Winnipeg Free Press Reporter on Religion, John Longhurst, sent me an email with questions.
I am the freelance religion reporter/columnist for the Winnipeg Free Press. As you think about your campaign to become Mayor, have you given any thought to how you will engage Winnipeg's faith community? I ask because the faith community is active in so many ways in addressing issues facing the city—homelessness, operating food pantries, providing free space for youth, women’s and addictions programs, helping arts groups, etc. At the same time, they provide community for many—something that enhances mental and emotional health.
I asked faith community leaders what questions they would want to pose to mayoral candidates about faith and running for that office; find them below. I will publish your responses in an upcoming article before the election. Thanks!
Below is my response to John's questions:
First, thank you for reaching out to the candidates to address these challenges within the Faith-Based community. I imagine that over the years you have tried to reach out to those in power to achieve meaningful discussion and have received many empty promises. I will try to answer based on my proven track record and personal history.
1. There is a culture at City Hall that fears the repercussions of allowing religious groups to participate and receive funding for social issues in Winnipeg. I find this disappointing given how much help religious organizations give to the vulnerable. Every organization who provides service should have a seat at the table. There is a massive amount of funding that goes to organizations in the city but no accountability as to where the funding is going or what kind of results are achieved. When elected, I will open the opportunity for funding to any non-profit organization who is willing to help and will require more accountability from those already receiving funding to ensure that funding is being used wisely and prudently.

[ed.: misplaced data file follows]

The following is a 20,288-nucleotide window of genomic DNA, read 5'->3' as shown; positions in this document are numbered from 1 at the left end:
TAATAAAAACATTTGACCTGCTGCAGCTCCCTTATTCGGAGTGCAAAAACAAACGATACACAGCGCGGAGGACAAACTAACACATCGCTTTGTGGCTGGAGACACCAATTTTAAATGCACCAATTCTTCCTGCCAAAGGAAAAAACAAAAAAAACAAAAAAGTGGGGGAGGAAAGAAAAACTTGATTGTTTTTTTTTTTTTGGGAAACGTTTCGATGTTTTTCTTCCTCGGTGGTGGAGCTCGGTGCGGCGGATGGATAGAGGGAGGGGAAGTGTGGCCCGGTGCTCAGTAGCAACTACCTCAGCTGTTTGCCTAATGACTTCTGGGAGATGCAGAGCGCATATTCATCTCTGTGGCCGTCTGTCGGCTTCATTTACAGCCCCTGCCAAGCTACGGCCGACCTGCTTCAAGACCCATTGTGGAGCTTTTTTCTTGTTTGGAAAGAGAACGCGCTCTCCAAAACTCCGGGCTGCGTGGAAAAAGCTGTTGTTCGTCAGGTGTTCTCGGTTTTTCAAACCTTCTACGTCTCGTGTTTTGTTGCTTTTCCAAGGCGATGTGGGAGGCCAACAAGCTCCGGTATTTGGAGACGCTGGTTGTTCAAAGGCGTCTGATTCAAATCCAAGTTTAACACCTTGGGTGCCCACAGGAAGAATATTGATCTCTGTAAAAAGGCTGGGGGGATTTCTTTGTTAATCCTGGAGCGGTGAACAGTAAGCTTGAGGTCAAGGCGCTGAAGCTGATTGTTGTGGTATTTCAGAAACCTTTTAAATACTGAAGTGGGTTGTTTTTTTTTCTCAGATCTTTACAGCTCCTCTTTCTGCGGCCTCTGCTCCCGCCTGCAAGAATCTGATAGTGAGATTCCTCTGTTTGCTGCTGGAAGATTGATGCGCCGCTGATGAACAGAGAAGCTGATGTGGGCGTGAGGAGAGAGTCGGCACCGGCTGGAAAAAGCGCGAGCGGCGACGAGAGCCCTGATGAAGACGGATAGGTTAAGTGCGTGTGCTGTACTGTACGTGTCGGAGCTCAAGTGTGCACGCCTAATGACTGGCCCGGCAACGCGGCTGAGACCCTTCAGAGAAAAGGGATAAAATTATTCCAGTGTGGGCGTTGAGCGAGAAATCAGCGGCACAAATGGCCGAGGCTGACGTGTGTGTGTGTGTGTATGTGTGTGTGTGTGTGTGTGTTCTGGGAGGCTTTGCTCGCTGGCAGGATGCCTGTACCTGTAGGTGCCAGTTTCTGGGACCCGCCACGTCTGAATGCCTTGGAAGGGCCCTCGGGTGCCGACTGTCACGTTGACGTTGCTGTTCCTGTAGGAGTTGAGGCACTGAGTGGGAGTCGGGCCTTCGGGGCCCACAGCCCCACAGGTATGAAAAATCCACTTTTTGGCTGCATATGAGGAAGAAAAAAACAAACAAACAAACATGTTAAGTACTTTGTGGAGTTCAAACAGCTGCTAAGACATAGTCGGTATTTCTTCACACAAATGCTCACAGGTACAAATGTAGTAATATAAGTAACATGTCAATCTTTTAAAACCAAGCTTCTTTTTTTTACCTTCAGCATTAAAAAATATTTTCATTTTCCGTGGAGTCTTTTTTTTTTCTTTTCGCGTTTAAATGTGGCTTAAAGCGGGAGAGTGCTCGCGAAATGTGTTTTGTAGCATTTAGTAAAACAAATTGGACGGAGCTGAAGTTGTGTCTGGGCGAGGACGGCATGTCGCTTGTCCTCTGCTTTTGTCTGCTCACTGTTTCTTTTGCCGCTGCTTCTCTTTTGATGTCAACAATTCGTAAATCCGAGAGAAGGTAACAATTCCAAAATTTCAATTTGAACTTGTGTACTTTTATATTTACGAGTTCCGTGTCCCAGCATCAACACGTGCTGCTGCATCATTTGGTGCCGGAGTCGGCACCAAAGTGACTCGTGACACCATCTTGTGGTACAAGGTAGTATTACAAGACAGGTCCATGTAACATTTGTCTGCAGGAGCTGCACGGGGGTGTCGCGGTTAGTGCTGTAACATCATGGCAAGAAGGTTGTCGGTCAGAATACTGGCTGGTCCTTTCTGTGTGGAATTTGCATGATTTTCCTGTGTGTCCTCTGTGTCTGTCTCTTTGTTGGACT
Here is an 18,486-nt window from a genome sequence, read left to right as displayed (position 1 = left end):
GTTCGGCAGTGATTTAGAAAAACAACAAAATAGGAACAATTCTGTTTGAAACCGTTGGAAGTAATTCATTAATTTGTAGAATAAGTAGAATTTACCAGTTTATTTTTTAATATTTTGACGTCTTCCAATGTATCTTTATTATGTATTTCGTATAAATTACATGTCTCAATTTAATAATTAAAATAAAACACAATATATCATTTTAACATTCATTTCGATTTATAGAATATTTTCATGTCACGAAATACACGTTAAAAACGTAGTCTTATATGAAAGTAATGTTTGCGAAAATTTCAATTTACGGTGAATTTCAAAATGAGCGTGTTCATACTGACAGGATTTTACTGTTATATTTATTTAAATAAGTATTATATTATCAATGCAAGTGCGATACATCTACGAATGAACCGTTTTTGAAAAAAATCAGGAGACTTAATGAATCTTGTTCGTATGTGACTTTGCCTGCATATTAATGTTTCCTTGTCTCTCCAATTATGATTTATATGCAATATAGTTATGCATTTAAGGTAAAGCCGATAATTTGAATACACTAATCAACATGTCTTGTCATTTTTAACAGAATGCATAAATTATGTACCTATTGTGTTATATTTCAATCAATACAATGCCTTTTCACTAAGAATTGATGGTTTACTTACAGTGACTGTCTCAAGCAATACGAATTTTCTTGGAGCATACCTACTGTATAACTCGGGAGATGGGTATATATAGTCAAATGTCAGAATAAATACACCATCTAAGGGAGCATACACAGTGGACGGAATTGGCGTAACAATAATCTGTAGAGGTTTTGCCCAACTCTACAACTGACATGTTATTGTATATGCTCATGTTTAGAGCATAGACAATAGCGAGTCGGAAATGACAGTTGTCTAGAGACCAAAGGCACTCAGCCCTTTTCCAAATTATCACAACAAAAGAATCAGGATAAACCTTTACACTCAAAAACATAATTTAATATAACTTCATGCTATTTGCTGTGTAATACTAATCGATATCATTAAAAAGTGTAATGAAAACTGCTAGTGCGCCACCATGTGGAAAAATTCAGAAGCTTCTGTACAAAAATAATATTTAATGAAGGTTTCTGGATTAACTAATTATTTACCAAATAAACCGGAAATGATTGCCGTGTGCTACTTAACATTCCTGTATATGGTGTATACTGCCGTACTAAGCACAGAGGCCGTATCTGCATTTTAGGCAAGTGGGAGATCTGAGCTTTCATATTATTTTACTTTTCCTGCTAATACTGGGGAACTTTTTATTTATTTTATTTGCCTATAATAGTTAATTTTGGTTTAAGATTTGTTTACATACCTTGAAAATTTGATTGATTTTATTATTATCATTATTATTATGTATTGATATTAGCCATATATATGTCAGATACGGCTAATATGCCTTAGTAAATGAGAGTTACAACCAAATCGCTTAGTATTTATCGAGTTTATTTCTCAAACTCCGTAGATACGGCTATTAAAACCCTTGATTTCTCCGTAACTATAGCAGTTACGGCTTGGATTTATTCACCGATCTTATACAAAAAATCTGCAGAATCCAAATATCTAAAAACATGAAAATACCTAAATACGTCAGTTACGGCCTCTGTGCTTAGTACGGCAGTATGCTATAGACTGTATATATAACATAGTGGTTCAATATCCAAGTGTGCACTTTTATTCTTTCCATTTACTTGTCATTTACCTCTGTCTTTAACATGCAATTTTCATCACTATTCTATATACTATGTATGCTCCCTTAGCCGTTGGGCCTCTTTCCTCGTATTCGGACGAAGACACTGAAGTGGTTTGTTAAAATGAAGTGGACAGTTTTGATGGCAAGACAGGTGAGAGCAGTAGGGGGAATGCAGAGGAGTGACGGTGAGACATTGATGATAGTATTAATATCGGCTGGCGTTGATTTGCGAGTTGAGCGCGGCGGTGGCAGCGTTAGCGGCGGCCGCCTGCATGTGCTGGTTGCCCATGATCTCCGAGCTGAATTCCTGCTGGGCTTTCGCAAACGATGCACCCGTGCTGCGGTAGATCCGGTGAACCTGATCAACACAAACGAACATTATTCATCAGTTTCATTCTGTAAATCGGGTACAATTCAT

2. I am fortunate to have made many personal connections within both the Jewish and Muslim communities during my time in Winnipeg. I value them as friends and advisors and will continue to maintain these connections and listen as Mayor. I believe these connections with community leaders will enable me to be aware of issues quickly and I would rely on their input to treat them with the cultural sensitivity that they deserve and provide them with the assurance that their safety is crucial.
3. While church buildings are private property and do not fall under the purveyance of the city, I believe that we can still help make upkeep and renovations easier by making them less costly. During this campaign I have committed to reducing the cost of permits for non-profits by 75%. When elected mayor I would work with council to help them understand the importance of preserving these aging buildings within the communities that they serve.
I hope that I have answered your questions clearly. As a child I was often one of the vulnerable who relied on the charity of others, so I understand how important religious organizations are to the community.
Finally, I am reminded of a story my father-in-law (a retired minister) tells of how important it is to serve the community.
Their church building was next door to a middle-school and the kids who smoked would come hang out on the church steps as they couldn’t smoke on school property. Graffiti, destruction, and garbage became a huge issue. As opposed to forcing them off the property, the ladies of the church began a lunch program and invited the kids in for a free meal every week.
Not only did the graffiti and destruction stop, but years later my father-in-law would run into these kids who told him how that small act of kindness encouraged them to make different choices in life.
Thank you for your time,
Kevin Klein -